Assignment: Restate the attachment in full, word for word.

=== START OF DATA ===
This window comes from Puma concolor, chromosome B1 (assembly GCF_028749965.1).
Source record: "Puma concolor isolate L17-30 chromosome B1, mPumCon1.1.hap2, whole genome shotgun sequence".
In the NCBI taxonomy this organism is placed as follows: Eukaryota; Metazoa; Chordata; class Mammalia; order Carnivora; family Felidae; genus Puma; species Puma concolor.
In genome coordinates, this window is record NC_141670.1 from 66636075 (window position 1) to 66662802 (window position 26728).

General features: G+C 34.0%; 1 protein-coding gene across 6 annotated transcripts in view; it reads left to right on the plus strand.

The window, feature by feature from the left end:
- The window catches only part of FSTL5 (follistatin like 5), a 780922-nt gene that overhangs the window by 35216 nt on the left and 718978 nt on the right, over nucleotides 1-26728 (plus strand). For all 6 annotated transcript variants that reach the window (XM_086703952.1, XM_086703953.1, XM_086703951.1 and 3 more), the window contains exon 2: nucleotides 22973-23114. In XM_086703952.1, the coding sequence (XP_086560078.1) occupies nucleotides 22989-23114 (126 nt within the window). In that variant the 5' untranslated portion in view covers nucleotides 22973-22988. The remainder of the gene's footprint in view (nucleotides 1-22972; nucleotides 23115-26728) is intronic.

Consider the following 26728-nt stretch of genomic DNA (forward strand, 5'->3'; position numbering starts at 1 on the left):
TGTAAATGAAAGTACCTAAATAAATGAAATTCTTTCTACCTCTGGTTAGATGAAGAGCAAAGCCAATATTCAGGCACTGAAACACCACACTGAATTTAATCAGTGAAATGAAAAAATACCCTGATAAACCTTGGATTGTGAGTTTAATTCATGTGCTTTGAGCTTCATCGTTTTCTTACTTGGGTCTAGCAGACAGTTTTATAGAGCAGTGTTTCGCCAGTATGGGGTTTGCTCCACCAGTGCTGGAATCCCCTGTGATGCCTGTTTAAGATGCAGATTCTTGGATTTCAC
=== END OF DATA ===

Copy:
This window comes from Puma concolor, chromosome B1 (assembly GCF_028749965.1).
Source record: "Puma concolor isolate L17-30 chromosome B1, mPumCon1.1.hap2, whole genome shotgun sequence".
In the NCBI taxonomy this organism is placed as follows: Eukaryota; Metazoa; Chordata; class Mammalia; order Carnivora; family Felidae; genus Puma; species Puma concolor.
In genome coordinates, this window is record NC_141670.1 from 66636075 (window position 1) to 66662802 (window position 26728).

General features: G+C 34.0%; 1 protein-coding gene across 6 annotated transcripts in view; it reads left to right on the plus strand.

The window, feature by feature from the left end:
- The window catches only part of FSTL5 (follistatin like 5), a 780922-nt gene that overhangs the window by 35216 nt on the left and 718978 nt on the right, over nucleotides 1-26728 (plus strand). For all 6 annotated transcript variants that reach the window (XM_086703952.1, XM_086703953.1, XM_086703951.1 and 3 more), the window contains exon 2: nucleotides 22973-23114. In XM_086703952.1, the coding sequence (XP_086560078.1) occupies nucleotides 22989-23114 (126 nt within the window). In that variant the 5' untranslated portion in view covers nucleotides 22973-22988. The remainder of the gene's footprint in view (nucleotides 1-22972; nucleotides 23115-26728) is intronic.

Consider the following 26728-nt stretch of genomic DNA (forward strand, 5'->3'; position numbering starts at 1 on the left):
TGTAAATGAAAGTACCTAAATAAATGAAATTCTTTCTACCTCTGGTTAGATGAAGAGCAAAGCCAATATTCAGGCACTGAAACACCACACTGAATTTAATCAGTGAAATGAAAAAATACCCTGATAAACCTTGGATTGTGAGTTTAATTCATGTGCTTTGAGCTTCATCGTTTTCTTACTTGGGTCTAGCAGACAGTTTTATAGAGCAGTGTTTCGCCAGTATGGGGTTTGCTCCACCAGTGCTGGAATCCCCTGTGATGCCTGTTTAAGATGCAGATTCTTGGATTTCAC